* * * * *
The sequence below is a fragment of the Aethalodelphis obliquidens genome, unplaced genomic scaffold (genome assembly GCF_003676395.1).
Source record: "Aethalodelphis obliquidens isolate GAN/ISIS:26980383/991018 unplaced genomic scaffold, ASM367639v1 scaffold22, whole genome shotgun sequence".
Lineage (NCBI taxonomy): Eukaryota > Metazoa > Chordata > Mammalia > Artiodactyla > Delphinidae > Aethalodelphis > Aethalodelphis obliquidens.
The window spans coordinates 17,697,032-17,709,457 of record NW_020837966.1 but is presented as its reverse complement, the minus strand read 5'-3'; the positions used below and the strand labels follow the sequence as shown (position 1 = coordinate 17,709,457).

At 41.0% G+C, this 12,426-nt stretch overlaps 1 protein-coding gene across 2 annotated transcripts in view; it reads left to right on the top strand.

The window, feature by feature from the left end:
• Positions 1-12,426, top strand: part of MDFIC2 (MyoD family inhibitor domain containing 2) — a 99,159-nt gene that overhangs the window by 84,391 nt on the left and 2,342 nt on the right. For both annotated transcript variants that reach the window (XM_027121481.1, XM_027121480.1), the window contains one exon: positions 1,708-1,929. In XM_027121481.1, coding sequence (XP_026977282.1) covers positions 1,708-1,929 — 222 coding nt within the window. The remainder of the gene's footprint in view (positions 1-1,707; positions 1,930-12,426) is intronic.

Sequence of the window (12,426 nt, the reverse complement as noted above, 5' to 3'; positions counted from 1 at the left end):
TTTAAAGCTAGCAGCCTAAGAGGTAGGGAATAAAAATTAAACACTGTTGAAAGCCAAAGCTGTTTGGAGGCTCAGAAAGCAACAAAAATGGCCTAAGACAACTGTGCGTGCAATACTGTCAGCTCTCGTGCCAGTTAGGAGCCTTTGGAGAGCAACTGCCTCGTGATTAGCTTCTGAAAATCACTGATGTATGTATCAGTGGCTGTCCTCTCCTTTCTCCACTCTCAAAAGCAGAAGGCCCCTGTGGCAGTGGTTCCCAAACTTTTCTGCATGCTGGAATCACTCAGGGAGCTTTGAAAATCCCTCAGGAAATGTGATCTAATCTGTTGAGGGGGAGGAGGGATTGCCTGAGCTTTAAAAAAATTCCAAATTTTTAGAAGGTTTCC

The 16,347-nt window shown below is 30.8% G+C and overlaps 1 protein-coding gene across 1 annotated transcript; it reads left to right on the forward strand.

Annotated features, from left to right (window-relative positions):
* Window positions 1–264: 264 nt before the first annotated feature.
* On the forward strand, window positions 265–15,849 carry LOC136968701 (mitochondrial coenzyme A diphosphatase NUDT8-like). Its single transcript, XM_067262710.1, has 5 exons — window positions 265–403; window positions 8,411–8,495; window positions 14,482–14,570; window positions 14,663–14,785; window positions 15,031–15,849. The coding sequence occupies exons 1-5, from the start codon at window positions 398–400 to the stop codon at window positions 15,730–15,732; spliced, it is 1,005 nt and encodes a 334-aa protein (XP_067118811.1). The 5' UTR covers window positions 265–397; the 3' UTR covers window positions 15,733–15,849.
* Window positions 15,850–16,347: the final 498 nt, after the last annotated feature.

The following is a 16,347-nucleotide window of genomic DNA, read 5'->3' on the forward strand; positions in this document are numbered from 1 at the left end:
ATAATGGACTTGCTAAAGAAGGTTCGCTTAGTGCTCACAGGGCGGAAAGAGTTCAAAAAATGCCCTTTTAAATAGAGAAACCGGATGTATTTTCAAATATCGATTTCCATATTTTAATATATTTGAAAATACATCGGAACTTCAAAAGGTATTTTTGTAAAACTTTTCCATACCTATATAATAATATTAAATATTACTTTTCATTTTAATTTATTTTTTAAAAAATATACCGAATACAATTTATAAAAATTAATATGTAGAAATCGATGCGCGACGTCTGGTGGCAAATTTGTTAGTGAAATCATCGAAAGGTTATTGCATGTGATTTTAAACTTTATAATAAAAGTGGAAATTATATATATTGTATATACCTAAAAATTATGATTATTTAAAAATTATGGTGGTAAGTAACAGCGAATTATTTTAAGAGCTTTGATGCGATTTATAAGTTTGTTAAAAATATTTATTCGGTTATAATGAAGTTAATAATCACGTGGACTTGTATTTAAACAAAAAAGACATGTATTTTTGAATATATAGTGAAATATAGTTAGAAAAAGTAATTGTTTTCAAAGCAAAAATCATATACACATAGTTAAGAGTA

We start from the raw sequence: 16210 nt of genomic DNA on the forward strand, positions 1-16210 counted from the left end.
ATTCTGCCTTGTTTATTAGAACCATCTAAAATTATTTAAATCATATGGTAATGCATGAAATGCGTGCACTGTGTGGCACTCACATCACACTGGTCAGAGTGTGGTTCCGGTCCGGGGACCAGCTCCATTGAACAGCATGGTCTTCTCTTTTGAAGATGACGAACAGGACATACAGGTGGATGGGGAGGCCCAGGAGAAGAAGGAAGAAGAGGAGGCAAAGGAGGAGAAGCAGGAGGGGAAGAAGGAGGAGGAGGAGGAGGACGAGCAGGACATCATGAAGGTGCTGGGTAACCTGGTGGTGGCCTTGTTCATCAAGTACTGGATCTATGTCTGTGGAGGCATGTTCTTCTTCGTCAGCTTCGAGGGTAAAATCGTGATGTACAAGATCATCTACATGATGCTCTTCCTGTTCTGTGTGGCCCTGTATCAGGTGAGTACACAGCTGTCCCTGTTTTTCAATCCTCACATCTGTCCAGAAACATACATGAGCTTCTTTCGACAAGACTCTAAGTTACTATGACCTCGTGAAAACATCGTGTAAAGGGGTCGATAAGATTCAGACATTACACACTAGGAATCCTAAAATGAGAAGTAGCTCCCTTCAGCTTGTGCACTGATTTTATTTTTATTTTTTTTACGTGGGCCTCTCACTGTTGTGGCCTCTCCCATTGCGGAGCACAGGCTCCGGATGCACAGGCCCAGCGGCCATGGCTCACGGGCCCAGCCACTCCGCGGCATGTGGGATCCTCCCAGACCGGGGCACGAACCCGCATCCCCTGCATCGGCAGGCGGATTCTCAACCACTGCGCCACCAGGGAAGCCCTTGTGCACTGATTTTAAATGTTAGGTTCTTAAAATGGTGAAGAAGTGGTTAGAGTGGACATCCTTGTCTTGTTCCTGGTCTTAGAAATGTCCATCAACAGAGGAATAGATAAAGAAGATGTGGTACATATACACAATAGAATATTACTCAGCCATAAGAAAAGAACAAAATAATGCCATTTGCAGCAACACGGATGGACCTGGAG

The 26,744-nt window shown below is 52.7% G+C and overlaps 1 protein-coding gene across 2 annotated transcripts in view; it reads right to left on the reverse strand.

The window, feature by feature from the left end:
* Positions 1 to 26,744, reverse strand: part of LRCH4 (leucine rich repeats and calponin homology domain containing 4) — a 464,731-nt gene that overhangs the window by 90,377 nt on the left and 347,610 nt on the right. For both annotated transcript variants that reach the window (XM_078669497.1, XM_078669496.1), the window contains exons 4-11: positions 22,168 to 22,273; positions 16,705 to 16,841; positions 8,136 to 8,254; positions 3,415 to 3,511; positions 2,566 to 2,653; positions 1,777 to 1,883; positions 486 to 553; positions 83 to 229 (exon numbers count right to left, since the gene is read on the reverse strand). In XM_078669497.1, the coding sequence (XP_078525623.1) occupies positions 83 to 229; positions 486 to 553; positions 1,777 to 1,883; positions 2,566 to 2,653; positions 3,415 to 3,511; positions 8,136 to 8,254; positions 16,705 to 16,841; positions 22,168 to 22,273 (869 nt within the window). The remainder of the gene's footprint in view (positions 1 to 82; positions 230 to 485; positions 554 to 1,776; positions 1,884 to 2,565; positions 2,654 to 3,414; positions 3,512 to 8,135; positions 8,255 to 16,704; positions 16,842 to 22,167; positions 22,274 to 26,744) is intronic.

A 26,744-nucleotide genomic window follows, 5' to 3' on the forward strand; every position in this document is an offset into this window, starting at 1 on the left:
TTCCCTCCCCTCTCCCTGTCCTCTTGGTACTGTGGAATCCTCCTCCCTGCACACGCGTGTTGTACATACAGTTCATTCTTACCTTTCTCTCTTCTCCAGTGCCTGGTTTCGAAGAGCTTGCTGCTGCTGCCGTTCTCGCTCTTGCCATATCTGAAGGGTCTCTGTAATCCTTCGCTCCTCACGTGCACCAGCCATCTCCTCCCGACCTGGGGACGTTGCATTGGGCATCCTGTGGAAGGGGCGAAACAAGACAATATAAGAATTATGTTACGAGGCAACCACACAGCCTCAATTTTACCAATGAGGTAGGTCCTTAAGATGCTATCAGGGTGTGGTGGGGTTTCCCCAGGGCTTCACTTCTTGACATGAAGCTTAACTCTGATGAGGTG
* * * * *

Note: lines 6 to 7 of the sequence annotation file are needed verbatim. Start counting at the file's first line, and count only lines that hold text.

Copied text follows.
The window, feature by feature from the left end:
• Positions 1-12,426, top strand: part of MDFIC2 (MyoD family inhibitor domain containing 2) — a 99,159-nt gene that overhangs the window by 84,391 nt on the left and 2,342 nt on the right. For both annotated transcript variants that reach the window (XM_027121481.1, XM_027121480.1), the window contains one exon: positions 1,708-1,929. In XM_027121481.1, coding sequence (XP_026977282.1) covers positions 1,708-1,929 — 222 coding nt within the window. The remainder of the gene's footprint in view (positions 1-1,707; positions 1,930-12,426) is intronic.